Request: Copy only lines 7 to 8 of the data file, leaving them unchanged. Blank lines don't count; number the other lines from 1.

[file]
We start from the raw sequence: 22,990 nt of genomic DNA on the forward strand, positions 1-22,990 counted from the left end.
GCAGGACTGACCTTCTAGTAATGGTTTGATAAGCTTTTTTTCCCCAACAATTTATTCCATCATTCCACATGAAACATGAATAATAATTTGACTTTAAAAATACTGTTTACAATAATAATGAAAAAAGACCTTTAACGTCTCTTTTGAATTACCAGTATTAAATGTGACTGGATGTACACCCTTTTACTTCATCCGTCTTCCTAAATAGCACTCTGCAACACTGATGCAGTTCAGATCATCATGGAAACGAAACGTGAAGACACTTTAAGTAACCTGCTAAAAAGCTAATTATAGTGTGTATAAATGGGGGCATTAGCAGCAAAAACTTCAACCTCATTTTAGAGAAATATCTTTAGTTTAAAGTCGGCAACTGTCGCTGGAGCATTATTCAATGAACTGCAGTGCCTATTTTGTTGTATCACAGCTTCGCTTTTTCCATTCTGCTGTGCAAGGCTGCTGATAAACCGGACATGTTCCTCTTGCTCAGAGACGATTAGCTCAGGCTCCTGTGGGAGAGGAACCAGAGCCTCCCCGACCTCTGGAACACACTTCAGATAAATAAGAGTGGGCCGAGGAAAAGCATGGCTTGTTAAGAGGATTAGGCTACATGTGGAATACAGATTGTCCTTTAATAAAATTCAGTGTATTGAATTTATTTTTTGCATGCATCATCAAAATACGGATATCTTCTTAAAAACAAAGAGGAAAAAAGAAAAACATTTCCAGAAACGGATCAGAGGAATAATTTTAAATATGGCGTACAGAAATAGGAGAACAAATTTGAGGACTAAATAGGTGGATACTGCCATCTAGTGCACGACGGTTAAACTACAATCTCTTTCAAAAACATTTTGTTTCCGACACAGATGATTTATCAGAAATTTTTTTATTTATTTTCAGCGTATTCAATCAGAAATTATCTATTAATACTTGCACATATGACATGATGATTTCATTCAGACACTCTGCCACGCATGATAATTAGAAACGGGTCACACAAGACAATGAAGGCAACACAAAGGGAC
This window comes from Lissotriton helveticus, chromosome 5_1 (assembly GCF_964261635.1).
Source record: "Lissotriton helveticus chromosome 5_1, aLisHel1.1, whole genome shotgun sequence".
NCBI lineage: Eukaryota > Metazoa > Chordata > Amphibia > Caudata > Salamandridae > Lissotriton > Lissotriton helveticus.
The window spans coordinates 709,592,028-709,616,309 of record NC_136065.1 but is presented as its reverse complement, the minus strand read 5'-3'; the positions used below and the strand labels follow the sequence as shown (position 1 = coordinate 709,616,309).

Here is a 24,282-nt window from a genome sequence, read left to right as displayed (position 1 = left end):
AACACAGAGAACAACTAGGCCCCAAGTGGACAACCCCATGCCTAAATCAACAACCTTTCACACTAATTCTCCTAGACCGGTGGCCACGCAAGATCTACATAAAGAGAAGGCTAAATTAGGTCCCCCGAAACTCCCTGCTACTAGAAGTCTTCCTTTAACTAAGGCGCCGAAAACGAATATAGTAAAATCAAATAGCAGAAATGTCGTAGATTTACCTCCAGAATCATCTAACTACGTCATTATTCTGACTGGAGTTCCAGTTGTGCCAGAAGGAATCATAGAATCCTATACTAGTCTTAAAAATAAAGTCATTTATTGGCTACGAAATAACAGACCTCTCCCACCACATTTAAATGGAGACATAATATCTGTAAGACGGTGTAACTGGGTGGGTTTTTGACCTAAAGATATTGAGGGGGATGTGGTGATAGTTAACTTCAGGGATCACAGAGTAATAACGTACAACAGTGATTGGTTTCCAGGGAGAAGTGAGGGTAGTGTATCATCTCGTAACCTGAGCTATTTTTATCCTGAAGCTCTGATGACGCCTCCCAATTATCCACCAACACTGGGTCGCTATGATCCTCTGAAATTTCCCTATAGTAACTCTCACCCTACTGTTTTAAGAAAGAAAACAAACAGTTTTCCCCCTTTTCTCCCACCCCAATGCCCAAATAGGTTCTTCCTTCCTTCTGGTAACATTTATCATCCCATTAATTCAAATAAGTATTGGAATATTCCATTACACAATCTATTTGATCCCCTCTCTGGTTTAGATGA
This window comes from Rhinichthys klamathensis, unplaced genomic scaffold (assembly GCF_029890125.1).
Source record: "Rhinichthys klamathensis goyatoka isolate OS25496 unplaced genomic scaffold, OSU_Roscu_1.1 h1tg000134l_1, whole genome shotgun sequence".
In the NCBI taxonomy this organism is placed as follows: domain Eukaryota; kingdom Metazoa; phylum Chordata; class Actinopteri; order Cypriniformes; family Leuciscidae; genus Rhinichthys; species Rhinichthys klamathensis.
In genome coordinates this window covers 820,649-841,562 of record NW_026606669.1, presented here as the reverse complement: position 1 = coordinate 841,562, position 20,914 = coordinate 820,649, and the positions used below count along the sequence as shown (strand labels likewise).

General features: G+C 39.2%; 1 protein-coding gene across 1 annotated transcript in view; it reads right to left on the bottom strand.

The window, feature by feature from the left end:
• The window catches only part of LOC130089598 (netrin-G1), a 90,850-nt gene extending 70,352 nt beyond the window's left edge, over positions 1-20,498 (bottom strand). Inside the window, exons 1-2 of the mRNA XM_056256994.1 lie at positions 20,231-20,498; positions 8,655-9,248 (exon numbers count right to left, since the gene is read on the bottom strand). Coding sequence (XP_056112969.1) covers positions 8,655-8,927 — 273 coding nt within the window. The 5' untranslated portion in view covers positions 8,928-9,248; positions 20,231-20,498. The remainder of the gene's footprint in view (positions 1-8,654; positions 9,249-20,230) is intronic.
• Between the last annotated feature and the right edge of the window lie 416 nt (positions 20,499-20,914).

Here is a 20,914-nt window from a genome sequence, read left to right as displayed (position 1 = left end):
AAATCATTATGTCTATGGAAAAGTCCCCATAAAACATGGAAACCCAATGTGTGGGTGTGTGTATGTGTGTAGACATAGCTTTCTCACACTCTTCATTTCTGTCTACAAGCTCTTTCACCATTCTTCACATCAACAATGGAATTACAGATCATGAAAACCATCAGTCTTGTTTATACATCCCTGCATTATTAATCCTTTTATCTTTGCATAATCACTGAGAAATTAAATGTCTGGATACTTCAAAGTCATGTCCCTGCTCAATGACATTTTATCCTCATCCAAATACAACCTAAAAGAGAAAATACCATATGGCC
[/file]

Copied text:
Here is a 24,282-nt window from a genome sequence, read left to right as displayed (position 1 = left end):
AACACAGAGAACAACTAGGCCCCAAGTGGACAACCCCATGCCTAAATCAACAACCTTTCACACTAATTCTCCTAGACCGGTGGCCACGCAAGATCTACATAAAGAGAAGGCTAAATTAGGTCCCCCGAAACTCCCTGCTACTAGAAGTCTTCCTTTAACTAAGGCGCCGAAAACGAATATAGTAAAATCAAATAGCAGAAATGTCGTAGATTTACCTCCAGAATCATCTAACTACGTCATTATTCTGACTGGAGTTCCAGTTGTGCCAGAAGGAATCATAGAATCCTATACTAGTCTTAAAAATAAAGTCATTTATTGGCTACGAAATAACAGACCTCTCCCACCACATTTAAATGGAGACATAATATCTGTAAGACGGTGTAACTGGGTGGGTTTTTGACCTAAAGATATTGAGGGGGATGTGGTGATAGTTAACTTCAGGGATCACAGAGTAATAACGTACAACAGTGATTGGTTTCCAGGGAGAAGTGAGGGTAGTGTATCATCTCGTAACCTGAGCTATTTTTATCCTGAAGCTCTGATGACGCCTCCCAATTATCCACCAACACTGGGTCGCTATGATCCTCTGAAATTTCCCTATAGTAACTCTCACCCTACTGTTTTAAGAAAGAAAACAAACAGTTTTCCCCCTTTTCTCCCACCCCAATGCCCAAATAGGTTCTTCCTTCCTTCTGGTAACATTTATCATCCCATTAATTCAAATAAGTATTGGAATATTCCATTACACAATCTATTTGATCCCCTCTCTGGTTTAGATGA